Pavilion of Edicts is situated right in front of the Flag -Tower and by the National Highway No.1A which crosses Hue City. It is a delicate pavilion with a south view. In front of the Pavilion is a large court leading to the Nghinh Luong Pavilion (Pavilion for Fresh Air) on the Perfume River bank.
There had once been a tiger - elephant duel on the pavilion grounds in 1829 to entertain Emperor Minh Mang. In his fortieth and fiftieth birthday anniversaries, many entertainments were also held there. These practices were maintained by Emperors Thieu Tri and Tu Duc in their birthday anniversaries. Emperor Thieu Tri listed the Perfume River and the Pavilion of Edicts among 20 most beautiful sights of the capital city of Hue. It was him who ordered in 1843 the construction of a stele house on the right of the pavilion for engraving his poem "Morning Boating on the Perfume River".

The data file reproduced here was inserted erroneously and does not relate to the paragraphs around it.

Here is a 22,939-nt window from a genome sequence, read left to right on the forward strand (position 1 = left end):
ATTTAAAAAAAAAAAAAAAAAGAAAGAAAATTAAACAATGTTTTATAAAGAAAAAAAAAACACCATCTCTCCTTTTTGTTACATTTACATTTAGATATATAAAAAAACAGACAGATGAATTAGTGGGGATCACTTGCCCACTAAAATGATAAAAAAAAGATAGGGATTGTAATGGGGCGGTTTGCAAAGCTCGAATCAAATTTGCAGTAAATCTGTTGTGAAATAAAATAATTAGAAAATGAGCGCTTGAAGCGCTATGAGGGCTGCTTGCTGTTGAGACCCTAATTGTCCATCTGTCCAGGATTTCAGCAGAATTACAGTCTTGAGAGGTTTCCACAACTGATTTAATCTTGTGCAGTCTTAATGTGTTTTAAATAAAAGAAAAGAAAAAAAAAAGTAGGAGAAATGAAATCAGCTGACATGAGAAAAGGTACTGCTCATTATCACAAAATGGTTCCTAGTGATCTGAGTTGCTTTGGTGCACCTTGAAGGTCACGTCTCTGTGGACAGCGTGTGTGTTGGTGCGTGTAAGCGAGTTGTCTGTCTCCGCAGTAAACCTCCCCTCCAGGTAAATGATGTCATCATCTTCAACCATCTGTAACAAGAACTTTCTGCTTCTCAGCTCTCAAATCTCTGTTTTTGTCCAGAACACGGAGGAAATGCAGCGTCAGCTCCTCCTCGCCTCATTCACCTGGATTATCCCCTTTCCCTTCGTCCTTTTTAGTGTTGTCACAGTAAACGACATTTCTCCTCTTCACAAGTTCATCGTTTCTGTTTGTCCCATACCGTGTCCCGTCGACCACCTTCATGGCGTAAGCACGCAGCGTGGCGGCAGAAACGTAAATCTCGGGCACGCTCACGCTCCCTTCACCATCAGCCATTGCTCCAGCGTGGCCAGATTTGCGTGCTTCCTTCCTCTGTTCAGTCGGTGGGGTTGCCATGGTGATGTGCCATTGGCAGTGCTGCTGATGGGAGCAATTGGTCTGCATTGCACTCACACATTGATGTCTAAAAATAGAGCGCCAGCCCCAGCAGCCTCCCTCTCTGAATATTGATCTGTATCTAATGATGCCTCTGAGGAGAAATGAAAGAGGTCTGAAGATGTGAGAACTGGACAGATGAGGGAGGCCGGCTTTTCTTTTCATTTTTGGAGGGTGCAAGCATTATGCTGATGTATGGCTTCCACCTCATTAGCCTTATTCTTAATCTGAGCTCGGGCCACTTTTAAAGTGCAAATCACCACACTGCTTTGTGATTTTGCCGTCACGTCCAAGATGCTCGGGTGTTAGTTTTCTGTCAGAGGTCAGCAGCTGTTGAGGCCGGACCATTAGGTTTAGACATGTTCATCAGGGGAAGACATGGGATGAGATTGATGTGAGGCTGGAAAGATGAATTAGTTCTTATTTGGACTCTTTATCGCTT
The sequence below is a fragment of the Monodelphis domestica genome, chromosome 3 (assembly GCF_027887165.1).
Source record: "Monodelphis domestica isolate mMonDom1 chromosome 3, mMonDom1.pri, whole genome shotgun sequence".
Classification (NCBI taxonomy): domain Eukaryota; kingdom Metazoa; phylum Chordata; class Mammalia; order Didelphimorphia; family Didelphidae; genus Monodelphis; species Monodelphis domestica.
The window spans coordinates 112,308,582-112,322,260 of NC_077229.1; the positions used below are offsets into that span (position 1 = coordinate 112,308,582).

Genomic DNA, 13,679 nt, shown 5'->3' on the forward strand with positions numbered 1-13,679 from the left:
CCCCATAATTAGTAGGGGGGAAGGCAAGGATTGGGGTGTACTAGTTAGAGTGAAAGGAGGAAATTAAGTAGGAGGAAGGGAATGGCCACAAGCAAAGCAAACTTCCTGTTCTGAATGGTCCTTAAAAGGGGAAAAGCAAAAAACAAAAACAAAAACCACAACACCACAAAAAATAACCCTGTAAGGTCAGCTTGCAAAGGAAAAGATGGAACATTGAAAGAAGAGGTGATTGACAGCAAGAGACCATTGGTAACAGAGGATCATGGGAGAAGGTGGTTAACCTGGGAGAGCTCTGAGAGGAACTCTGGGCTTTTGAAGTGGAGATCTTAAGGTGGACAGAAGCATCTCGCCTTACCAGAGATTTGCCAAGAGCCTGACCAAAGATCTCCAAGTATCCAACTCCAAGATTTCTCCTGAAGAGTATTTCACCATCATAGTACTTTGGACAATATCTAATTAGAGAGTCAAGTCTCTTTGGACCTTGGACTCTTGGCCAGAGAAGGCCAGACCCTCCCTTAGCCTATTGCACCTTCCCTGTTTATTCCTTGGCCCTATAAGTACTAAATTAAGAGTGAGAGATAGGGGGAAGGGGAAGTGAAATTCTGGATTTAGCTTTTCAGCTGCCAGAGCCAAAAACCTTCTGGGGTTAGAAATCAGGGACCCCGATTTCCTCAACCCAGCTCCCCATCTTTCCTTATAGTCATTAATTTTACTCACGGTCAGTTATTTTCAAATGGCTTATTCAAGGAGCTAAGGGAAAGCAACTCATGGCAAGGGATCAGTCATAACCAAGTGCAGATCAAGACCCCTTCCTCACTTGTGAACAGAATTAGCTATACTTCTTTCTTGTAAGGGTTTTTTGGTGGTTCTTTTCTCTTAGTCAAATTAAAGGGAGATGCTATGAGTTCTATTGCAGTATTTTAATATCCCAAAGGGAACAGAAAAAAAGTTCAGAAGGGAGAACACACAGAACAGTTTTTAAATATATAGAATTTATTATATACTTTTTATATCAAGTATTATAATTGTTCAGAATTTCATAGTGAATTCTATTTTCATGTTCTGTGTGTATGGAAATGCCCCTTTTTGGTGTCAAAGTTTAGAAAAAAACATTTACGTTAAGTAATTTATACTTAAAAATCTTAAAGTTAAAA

It is the building where Emperor's edicts and lists of successful candidates of Thi Hoi (National Examination) and Thi Dinh (Court Examinations) were publicized. Though built early in Emperor Gia Long's reign (1819), it was first decided by Emperor Minh Mang to be the site to publicly display his important edicts.
After having been announced at the Throne Palace or the Ngo Mon, the edict was put in a canopied palanquin and carried by soldiers to the pavilion. On that occasion, the Thua Thien Province mandarins and thousands of local elders crowded to pay homage to the edict. Since 1821, after the Proclamation Ceremony, lists of successful candidates were posted there. In order to enhance the significance, two stone steles were erected on both sides of the pavilion, inscribed with Chinese characters meaning "Tilt Your Hats and Dismount" reminding passers-by to tilt their hats and get off their horses when passing this monument. The pavilion was destroyed by a typhoon in 1904 and restored later by Emperor Thanh Thai.